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Anything Is Possible: A Novel

Unabridged Audiobook

Written By: Elizabeth Strout

Narrated By: Kimberly Farr

Publisher: Random House (Audio)

Date: April 2017

Duration: 8 hours 29 minutes

Summary:

NEW YORK TIMES BESTSELLER • An unforgettable cast of small-town characters copes with love and loss in this new work of fiction by #1 bestselling author and Pulitzer Prize winner Elizabeth Strout.

Winner of The Story Prize • A Washington Post and New York Times Notable Book • One of USA Today’s top 10 books of the year

Recalling Olive Kitteridge in its richness, structure, and complexity, Anything Is Possible explores the whole range of human emotion through the intimate dramas of people struggling to understand themselves and others.

Here are two sisters: One trades self-respect for a wealthy husband while the other finds in the pages of a book a kindred spirit who changes her life. The janitor at the local school has his faith tested in an encounter with an isolated man he has come to help; a grown daughter longs for mother love even as she comes to accept her mother’s happiness in a foreign country; and the adult Lucy Barton (the heroine of My Name Is Lucy Barton, the author’s celebrated New York Times bestseller) returns to visit her siblings after seventeen years of absence.

Reverberating with the deep bonds of family, and the hope that comes with reconciliation, Anything Is Possible again underscores Elizabeth Strout’s place as one of America’s most respected and cherished authors.

Praise for Anything Is Possible

“When Elizabeth Strout is on her game, is there anybody better? . . . This is a generous, wry book about everyday lives, and Strout crawls so far inside her characters you feel you inhabit them. . . . This is a book that earns its title. Try reading it without tears, or wonder.”—USA Today (four stars)

“Readers who loved My Name Is Lucy Barton . . . are in for a real treat. . . . Strout is a master of the story cycle form. . . .  She paints cumulative portraits of the heartache and soul of small-town America by giving each of her characters a turn under her sympathetic spotlight.”—NPR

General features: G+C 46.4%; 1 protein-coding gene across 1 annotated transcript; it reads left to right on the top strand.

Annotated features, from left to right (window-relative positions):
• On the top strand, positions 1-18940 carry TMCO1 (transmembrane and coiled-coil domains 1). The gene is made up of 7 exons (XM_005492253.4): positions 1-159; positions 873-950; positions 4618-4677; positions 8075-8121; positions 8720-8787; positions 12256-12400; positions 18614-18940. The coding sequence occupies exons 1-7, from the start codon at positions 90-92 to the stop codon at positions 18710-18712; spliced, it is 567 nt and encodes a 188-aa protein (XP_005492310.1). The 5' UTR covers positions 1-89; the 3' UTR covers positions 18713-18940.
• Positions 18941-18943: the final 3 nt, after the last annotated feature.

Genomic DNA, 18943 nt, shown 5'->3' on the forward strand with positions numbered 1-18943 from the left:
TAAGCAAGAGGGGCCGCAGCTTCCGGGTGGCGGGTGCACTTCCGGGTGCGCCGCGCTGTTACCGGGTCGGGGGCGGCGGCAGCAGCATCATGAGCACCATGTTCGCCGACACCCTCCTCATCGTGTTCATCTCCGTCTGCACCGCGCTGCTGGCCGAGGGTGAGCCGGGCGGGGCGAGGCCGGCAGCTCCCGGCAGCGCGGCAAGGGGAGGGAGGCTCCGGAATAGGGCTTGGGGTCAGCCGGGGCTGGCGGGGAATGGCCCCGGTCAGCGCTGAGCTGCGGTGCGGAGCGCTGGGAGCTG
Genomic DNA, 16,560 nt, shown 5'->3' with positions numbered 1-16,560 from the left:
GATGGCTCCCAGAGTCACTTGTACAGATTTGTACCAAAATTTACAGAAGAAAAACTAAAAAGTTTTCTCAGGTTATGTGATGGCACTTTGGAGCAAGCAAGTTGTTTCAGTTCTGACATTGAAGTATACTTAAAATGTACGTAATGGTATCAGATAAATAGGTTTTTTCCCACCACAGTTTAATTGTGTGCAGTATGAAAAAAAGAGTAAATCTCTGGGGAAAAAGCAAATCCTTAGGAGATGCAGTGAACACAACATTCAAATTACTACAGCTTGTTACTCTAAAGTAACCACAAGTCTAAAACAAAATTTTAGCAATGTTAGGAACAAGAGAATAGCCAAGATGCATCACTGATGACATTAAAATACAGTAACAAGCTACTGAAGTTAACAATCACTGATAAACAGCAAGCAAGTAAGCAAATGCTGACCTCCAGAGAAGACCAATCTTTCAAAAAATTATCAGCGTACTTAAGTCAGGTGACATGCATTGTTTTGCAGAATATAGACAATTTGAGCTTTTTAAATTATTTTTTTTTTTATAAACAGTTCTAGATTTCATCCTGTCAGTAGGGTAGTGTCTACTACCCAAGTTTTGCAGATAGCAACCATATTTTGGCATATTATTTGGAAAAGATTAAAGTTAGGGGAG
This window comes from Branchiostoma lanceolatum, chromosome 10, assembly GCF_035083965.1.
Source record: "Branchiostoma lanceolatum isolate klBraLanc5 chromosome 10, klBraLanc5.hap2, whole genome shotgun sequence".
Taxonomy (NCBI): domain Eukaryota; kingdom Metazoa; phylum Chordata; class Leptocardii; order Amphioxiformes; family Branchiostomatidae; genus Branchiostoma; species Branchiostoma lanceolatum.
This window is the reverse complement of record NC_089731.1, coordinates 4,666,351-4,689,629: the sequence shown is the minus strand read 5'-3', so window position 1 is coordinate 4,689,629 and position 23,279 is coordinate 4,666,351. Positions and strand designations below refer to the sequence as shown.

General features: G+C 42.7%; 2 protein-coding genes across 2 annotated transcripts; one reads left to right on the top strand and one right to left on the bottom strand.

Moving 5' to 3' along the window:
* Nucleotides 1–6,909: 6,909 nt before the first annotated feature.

“These stories return Strout to the core of what she does more magnanimously than anyone else.”—The Washington Post

“In this wise and accomplished book, pain and healing exist in perpetual dependence, like feuding siblings.”—The Wall Street Journal

Genres:

  • Treena S

    Way too many characters. Too much jumping around from character to character. Disappointing.

    1 of 1 people found this review helpful.

  • Vicki N.

    I think I liked this even better than I did My Name Is Lucy Barton. I loved the way the stories connected one to the other. I liked being introduced to these new characters and their stories. One of my favorite characters was Tommy. I thought his story was really interesting and liked that he had such a good heart. I like that Strout used not so familiar names, and that her characters were so real, emotional, and vulnerable. I’ve read a lot of reviews of this book where people said that they thought there were too many characters. I usually don’t like a lot of different characters either, and if the book had been one continuous story I might have had a hard time following along. But since it was a book of short stories that didn’t bother me. When one story ended, it was like going on to another book. I wish I could explain it better, but the point is it didn’t bother me at all. Kimberly Farr did a great job with the narration. It was very easy to listen to.

  • Allott B

    Well written display of human vulnerability. This book examines what lies under the surface of the people you share a day with, a week ignoring or a lifetime loving.

  • Cori L

    Horrible and boring. No actual plot. Little stories about 20 different characters with no actual events or plot or anything.